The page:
National Party leader Judith Collins light-heartedly roasts me within two minutes of meeting.
"Local Democracy Reporter? That's good actually. It's better than Local Communism.
"That's my little sense of humour, Felix. Life's too short not to have a sense of humour.
"I often think I am a stand-up comedian. You've either got it or you ain't."
Collins was in Rotorua today
that would see the launch of a national tourism festival and a tourism accelerator fund if National is elected to govern on October 17.
Collins says a new National government wouldn't be "housing lots of people from other places in Rotorua motels" - something the Ministry of Social Development refutes is happening.
"It is important that if we're going to house those who are homeless, we get that housing built for them, not just continue to pay up to, in some cases, $2000 a week to keep people in motels.
"That's a huge amount of money.
"We need to actually build housing."
For an incoming National government, it would be about "getting a lot of community housing built" and continuing and expanding Housing First initiatives.
The first step is to "get rid" of the Resource Management Act, and override the Act with new legislation for "mass consents".
"That's what we had to do after Christchurch. We didn't do it enough in many ways. We did better in Kaikoura."
She takes the opportunity to point out the Labour Government's under-delivery on Kiwibuild.
"I don't understand how they can even have the gall to ever talk about housing. They promised 100,000 houses with Kiwibuild [by 2028]. They said 16,000 in the first three years, they got 580.
"They've set up a new government department, spent $2 billion on it … It's basically $4m per house."
A Kiwibuild fact sheet stated $2b was an "initial capital injection, which will be recycled as houses are sold".
Rotorua also has one of the highest Māori populations in New Zealand and Collins says she would focus on Māori education and housing.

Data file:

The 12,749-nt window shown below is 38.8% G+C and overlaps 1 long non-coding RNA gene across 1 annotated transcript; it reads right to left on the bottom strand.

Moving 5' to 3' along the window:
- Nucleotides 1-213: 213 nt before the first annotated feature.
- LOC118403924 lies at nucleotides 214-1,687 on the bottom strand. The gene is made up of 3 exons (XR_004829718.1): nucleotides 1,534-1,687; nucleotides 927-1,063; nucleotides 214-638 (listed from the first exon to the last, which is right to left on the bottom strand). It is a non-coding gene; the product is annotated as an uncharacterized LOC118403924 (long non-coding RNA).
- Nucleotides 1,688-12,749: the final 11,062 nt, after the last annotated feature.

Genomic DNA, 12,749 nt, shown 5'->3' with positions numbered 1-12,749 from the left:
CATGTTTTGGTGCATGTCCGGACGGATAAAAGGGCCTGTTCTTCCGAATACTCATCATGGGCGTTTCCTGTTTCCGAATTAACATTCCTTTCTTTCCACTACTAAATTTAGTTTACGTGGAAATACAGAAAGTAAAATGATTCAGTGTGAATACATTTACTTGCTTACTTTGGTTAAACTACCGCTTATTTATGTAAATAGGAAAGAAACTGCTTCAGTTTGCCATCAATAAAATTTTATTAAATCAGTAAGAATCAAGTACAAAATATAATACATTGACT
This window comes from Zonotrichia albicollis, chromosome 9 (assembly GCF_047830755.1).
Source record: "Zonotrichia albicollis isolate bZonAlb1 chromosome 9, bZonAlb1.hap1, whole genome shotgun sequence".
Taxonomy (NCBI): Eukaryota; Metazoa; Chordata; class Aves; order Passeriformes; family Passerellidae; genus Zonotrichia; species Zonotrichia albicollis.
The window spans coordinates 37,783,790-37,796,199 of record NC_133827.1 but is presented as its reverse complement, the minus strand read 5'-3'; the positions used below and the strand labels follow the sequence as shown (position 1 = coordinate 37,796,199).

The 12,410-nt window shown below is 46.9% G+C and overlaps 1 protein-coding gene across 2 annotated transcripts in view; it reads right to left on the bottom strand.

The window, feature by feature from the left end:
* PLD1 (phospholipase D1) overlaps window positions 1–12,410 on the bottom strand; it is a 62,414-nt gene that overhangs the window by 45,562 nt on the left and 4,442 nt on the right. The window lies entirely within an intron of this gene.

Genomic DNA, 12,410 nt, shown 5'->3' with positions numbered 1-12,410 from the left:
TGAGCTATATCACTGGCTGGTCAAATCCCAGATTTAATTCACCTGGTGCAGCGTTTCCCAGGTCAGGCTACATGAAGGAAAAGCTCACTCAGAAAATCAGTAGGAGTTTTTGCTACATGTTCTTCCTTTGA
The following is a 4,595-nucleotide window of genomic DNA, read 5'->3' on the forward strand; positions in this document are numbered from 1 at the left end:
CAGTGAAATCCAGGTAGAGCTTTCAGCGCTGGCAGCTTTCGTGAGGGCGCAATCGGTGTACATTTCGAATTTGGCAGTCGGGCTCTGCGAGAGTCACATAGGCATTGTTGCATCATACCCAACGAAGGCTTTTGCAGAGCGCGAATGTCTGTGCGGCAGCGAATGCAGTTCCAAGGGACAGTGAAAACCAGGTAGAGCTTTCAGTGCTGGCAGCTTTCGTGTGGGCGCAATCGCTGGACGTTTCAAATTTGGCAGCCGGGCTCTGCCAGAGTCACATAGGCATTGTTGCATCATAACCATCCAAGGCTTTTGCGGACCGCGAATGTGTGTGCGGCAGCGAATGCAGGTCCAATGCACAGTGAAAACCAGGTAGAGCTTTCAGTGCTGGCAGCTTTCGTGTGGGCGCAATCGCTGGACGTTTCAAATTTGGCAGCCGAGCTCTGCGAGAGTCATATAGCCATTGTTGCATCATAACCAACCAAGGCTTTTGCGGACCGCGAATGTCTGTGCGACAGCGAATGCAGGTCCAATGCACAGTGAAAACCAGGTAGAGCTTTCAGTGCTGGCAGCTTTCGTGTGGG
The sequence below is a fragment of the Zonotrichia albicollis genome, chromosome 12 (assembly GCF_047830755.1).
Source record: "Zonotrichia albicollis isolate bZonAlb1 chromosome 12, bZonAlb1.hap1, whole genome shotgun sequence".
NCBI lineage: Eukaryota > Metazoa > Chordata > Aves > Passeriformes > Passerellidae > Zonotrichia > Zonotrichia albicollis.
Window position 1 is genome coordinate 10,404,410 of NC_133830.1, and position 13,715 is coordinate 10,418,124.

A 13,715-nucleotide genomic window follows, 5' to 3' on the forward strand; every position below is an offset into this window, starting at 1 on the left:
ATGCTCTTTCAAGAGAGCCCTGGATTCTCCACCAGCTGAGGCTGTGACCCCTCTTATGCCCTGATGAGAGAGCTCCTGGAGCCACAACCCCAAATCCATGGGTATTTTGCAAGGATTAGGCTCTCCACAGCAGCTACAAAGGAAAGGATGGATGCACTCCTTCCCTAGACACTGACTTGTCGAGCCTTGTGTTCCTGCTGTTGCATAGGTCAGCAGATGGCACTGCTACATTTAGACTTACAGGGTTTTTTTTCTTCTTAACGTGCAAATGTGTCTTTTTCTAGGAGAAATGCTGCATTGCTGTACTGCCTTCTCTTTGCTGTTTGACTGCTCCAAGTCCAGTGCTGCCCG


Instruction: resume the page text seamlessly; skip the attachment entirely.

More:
"When we took office in 2008 Māori success rates in Level 2 NCEA were about 52 per cent. When we left office it was close to 75 per cent. You put the effort into education.
"You get education, you get housing, you can get a job."
She says there is "a lot of Māori land" that could be used for housing, but the challenge was getting money to build.
"Just get the housing built. I don't really care where it is, when it's state housing, I just want it built.
She says infrastructure work National has committed to will also create jobs.
"You accept failure based on ethnicity, you're accepting racism."
The Prime Minister had copped a bit of flak about not visiting Ihumātao, but Collins says she too would not visit.
"I would respect the Treaty settlement that had already been in place. The mana whenua ... wanted to do a deal to build houses.
"The people who are occupying the land … in my opinion, are there illegally.
"What I see when I look at some of the occupiers of Ihumātao are a bunch of skinny white people who want to interfere in other peoples' property rights.
"I might go to visit the local mana whenua when they're getting their housing."
There has been some criticism of how she described Donald Trump in a televised debate on Wednesday night.
"I was looking to find something nice to say.
"I'll say this about Trump, he may have upset a lot of people on various things, but he hasn't yet shown, from what I can see, a great readiness to send other people's kids to war."
Rotorua's received a fairly big piece of the Government funding pie with money for the Lakefront, Whakarewarewa Forest and other projects - so would National keep topping that up, or has Rotorua had its fill?
Flanking Collins, Rotorua's MP Todd McClay chimes in with plans for upgrades to roads across the electorate.
"Has Rotorua had all it deserves? No we haven't, because we pay more than our fair share of [fuel] tax … and most of that money goes to other parts of the country, we need our roads."
Collins punctuates the next line with her signature cackle: "you're going to get a nice big road, there you go".
"The infrastructure plan, that's what we've got, building housing - all these things will help Rotorua.
"We're not going to be bringing back international tourism anytime until we've got the border protection agency in place and we are absolutely certain of the safety of the regime.
"Keeping Auckland out of lockdown is helpful for Rotorua."
It's election night, National has won the 2020 election and Judith Collins will be the next Prime Minister of New Zealand - what are the first words to come out of her mouth?
The answer is surprisingly demure for a politician with "Crusher" for a nickname: "Thank you".